Friday 19 July 1918 We Lost 654

by greatwarliveslost

William Alexander Cosgrove

At 03:14 three Sopwith Camels take off from HMS Furious in the first ever air raid launched from an aircraft carrier. The raid on the Zeppelin sheds at Tondern has been delayed for some weeks due to bad weather.  Each aircraft carries two specially made 60-pound Cooper bombs.  The second flight of four aircraft departs HMS Furious at 03:22 but only three reach Tondern as one aircraft suffers severe engine trouble and is forced to return to the fleet where the pilot is successfully picked up, though is aircraft is destroyed when the rescuing destroyer runs in over.  There is no protecting enemy fighter aircraft at the base, although ground fire is intense.  Two Zeppelins, L54 and L60, are destroyed in huge explosions in one of the three sheds at the base.  Clouds and poor visibility may be a contributing factor to only one other aircraft returning safely to a British ship.  One pilot drowns when he presumably runs out of fuel and has to ditch. Three other pilots are forced to land or ditch in Denmark where they are interned.

Near Merville, Captain Edward Corringham Mannock, fires 80 rounds into an Albatross two-seater, which then goes to the ground in flames.

At 03:14 three Sopwith Camels take off from HMS Furious in the first ever air raid launched from an aircraft carrier. The raid on the Zeppelin sheds at Tondern has been delayed for some weeks due to bad weather. Each aircraft carries two specially made 60-pound Cooper bombs. The second flight of four aircraft departs HMS Furious at 03:22 but only three reach Tondern as one aircraft suffers severe engine trouble and is forced to return to the fleet where the pilot is successfully picked up, though is aircraft is destroyed when the rescuing destroyer runs in over. There is no protecting enemy fighter aircraft at the base, although ground fire is intense. Two Zeppelins, L54 and L60, are destroyed in huge explosions in one of the three sheds at the base. Clouds and poor visibility may be a contributing factor to only one other aircraft returning safely to a British ship. One pilot drowns when he presumably runs out of fuel and has to ditch. Three other pilots are forced to land or ditch in Denmark where they are interned.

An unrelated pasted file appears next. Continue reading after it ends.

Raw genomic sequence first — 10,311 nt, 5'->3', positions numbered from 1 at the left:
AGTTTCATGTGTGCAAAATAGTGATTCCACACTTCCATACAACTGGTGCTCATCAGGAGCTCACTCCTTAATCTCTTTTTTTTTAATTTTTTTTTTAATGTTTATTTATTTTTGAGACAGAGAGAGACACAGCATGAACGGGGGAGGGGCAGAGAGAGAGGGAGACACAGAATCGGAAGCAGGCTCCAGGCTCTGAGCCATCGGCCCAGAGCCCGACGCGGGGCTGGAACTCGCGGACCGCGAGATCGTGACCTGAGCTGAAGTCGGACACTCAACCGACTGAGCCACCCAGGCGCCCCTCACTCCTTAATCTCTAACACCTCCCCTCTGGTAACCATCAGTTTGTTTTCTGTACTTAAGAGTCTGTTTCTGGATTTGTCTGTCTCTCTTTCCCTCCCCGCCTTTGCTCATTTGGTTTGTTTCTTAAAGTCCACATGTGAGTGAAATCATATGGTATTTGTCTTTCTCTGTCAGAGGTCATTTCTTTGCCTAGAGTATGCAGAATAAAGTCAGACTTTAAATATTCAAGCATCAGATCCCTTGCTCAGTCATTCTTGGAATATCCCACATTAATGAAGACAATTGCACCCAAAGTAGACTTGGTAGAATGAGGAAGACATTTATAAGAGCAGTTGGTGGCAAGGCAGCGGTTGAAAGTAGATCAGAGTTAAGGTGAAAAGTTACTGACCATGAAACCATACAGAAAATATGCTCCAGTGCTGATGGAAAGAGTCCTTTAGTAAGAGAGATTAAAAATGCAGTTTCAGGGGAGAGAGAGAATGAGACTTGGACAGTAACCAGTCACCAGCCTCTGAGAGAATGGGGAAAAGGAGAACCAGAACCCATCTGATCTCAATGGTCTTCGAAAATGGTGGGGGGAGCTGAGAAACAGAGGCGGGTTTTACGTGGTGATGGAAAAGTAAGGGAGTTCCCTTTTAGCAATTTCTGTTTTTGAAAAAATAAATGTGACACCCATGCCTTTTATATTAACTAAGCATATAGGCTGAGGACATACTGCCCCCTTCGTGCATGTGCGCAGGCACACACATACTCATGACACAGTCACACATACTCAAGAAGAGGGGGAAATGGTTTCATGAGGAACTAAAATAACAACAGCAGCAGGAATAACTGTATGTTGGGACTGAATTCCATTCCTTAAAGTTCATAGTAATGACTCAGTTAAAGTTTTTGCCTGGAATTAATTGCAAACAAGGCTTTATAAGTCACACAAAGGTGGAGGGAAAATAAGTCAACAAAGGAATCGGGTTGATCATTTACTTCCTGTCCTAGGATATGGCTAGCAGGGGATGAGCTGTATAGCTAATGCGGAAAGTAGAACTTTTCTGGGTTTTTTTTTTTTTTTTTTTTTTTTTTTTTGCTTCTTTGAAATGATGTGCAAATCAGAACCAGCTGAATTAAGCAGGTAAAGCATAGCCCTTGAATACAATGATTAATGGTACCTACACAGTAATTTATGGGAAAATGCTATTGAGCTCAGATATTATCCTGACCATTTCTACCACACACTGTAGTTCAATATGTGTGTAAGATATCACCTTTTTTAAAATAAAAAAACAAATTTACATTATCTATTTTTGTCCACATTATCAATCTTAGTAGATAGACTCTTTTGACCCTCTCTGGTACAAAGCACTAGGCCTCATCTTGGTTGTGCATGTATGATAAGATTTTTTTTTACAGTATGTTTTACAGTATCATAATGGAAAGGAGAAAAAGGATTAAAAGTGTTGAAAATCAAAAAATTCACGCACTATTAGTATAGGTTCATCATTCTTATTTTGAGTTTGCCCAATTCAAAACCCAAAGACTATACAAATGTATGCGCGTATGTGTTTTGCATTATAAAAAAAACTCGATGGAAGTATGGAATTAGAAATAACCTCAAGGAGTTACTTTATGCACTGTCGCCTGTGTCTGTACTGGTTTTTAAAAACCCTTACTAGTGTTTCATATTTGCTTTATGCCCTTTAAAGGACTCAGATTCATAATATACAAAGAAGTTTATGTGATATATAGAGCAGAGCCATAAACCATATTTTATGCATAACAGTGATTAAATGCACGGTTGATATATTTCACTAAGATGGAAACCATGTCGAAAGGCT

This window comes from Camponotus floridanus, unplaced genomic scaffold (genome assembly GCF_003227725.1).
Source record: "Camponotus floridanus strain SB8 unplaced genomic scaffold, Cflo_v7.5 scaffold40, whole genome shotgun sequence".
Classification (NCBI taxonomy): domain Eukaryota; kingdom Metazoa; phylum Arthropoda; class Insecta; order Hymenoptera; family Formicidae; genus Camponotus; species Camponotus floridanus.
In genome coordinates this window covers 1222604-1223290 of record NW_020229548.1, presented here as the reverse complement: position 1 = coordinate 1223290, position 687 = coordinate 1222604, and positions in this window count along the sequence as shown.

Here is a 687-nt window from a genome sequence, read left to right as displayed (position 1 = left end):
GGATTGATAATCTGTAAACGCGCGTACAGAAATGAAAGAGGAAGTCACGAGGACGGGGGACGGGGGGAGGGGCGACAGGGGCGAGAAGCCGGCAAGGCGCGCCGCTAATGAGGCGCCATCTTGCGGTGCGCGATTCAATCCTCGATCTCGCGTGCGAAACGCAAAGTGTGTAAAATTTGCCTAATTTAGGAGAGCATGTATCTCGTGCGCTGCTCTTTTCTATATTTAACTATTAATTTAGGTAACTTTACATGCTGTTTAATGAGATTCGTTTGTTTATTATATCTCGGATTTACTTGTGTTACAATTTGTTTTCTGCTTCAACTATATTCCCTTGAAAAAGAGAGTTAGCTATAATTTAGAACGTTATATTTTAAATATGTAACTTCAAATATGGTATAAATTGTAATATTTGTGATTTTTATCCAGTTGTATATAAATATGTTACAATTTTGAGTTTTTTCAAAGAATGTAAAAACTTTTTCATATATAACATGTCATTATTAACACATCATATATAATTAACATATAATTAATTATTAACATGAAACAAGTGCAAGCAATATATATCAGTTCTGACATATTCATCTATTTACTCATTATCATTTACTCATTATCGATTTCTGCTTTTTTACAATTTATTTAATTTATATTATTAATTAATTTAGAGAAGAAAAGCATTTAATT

Near Merville, Captain Edward Corringham Mannock, fires 80 rounds into an Albatross two-seater, which then goes to the ground in flames.
HMS Garry twice rams sinks the German submarine UB-110. For his actions during this affair her commanding officer, Lieutenant Commander Charles Herbert Lightoller will be awarded the Distinguished Service Cross. The damage to the Garry is so severe that she just bareGly gets back to dry dock. Commander Lightoller was the Second Officer of RMS Titanic on her maiden voyage in 1912.
The submarine E34 (Lieutenant Richard Ivor Pulleyne DSO DSC age 28) is lost with all thirty one hands in the North Sea through unknown causes.
The Turks and Germans mount a brief attack at Abu Tellul near the Jordan, but are defeated by Australian Light Horse regiments with heavy casualties to the Germans.

Today’s losses include:

• Multiple families that will lose two sons in the Great War
• The son of a member of the clergy

Today’s highlighted casualties include:

• Captain William Alexander Cosgrave Hedley (East Kent Regiment) dies of wounds at age 23. He is the son of the Reverend Herbert Hedley Vicar of Nackington.
• Lieutenant Donovan Joseph Trapp (Royal Air Force) is killed in action at age 23. He is the final of three brothers who die while serving in the Air Forces during the Great War.
• Second Lieutenant Francis Douglas (South African Infantry) is killed at age 24. His brother was killed in April 1917.
• Private Thomas Henry Quayle (South African Scottish) is killed in action at age 27. His brother was killed the previous month.

The submarine E34 (Lieutenant Richard Ivor Pulleyne DSO DSC age 28) is lost with all thirty one hands in the North Sea through unknown causes.

The Turks and Germans mount a brief attack at Abu Tellul near the Jordan, but are defeated by Australian Light Horse regiments with heavy casualties to the Germans.

Today’s losses include:

  • Multiple families that will lose two sons in the Great War
  • The son of a member of the clergy

 

Today’s highlighted casualties include:

 

  • Captain William Alexander Cosgrave Hedley (East Kent Regiment) dies of wounds at age 23. He is the son of the Reverend Herbert Hedley Vicar of Nackington.
  • Lieutenant Donovan Joseph Trapp (Royal Air Force) is killed in action at age 23. He is the final of three brothers who die while serving in the Air Forces during the Great War.
  • Second Lieutenant Francis Douglas (South African Infantry) is killed at age 24. His brother was killed in April 1917.
  • Private Thomas Henry Quayle (South African Scottish) is killed in action at age 27. His brother was killed the previous month.